The view from the window next to the elevator on the 16th floor of the hotel. You can go to the observation deck of tower, but you have to stand in a long "rine" for tickets, so we haven't taken the time to "rine up" yet.
Our guide, Ayano, explains how Matthew Perry brought his black sheeps (ships) to Japan and, in effect, opened up Japan to the world. The two paintings on the right are portraits of Perry, based on verbal descriptions of him. Perry's arrival caused "big problem" in Japan because the Emperor and the people were in favor of being more open, but the Shogun and Samurai class knew their power would be usurped. Ergo, wars between the Emperor and the Shogun. The bullet hole on the left is in the front wall of a temple, evidence of one of the battles that took place in Tokyo. The 15th and last Shogun died about seventy years ago.
The last Shogun's grave (and his family) is in a cemetery near here. The family crest on the gate represents Hollyhocks. Or maybe Horryhocks.
The back of some Shogun warrior armor in the National Museum of Art. Nice knot work.
Robin and Ayano make detailed plans of train and subway connections in order for us to meet Lady Matsuzaka on the other side of Tokyo. Thanks to Ayano's great planning and Robin's subway/tube experience, we pulled it off like regular Tokyo-ites.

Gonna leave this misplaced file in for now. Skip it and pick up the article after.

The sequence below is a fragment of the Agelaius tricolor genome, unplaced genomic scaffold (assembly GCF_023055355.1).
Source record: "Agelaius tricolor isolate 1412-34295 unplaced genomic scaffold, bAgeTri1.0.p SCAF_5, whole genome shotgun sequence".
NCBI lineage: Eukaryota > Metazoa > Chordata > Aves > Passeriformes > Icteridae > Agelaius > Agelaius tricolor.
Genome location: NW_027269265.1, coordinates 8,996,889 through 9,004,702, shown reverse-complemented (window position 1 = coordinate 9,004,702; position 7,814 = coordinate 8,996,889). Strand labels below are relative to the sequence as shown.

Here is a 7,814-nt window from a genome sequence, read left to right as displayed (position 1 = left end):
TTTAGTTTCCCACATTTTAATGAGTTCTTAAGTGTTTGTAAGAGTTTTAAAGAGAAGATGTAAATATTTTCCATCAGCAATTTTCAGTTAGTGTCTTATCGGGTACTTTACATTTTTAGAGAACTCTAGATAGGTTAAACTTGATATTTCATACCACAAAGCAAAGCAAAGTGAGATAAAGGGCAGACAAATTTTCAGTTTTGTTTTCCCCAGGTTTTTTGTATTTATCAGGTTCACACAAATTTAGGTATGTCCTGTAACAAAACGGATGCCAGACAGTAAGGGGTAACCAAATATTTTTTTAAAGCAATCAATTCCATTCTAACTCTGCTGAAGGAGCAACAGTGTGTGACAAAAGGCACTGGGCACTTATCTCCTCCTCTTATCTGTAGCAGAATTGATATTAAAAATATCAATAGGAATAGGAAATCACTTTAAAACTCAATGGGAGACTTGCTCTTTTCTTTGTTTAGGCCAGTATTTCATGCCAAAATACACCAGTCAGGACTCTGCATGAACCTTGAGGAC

Lady Matsuzaka, Elizabeth, & Robin admire handmade belts that are specifically to wrap around an obi, the material that wraps around the waist of a kimono. These belts are passed down in families to younger generations. Or at least they can be if they are high quality like these. This is a very famous shop and has been here for 340 years, although remodeled recently. In the future, I will make sure buy all of my Obi belts here.
If you're lucky you might catch a sighting of a beautiful young American on the subway.
Most subway sightings look more like this.
Or like this.
Robin admires a Rodin, seconds before panic-stricken security guard rushes up and saves the sculpture. Lady Matsuzaka's grandfather was friend with Rodin and was instrumental for getting this and much more art to Tokyo. His collection is in a separate wing of the National Museum of Western Art.
Getting around Tokyo is easy. Just check the map in the station.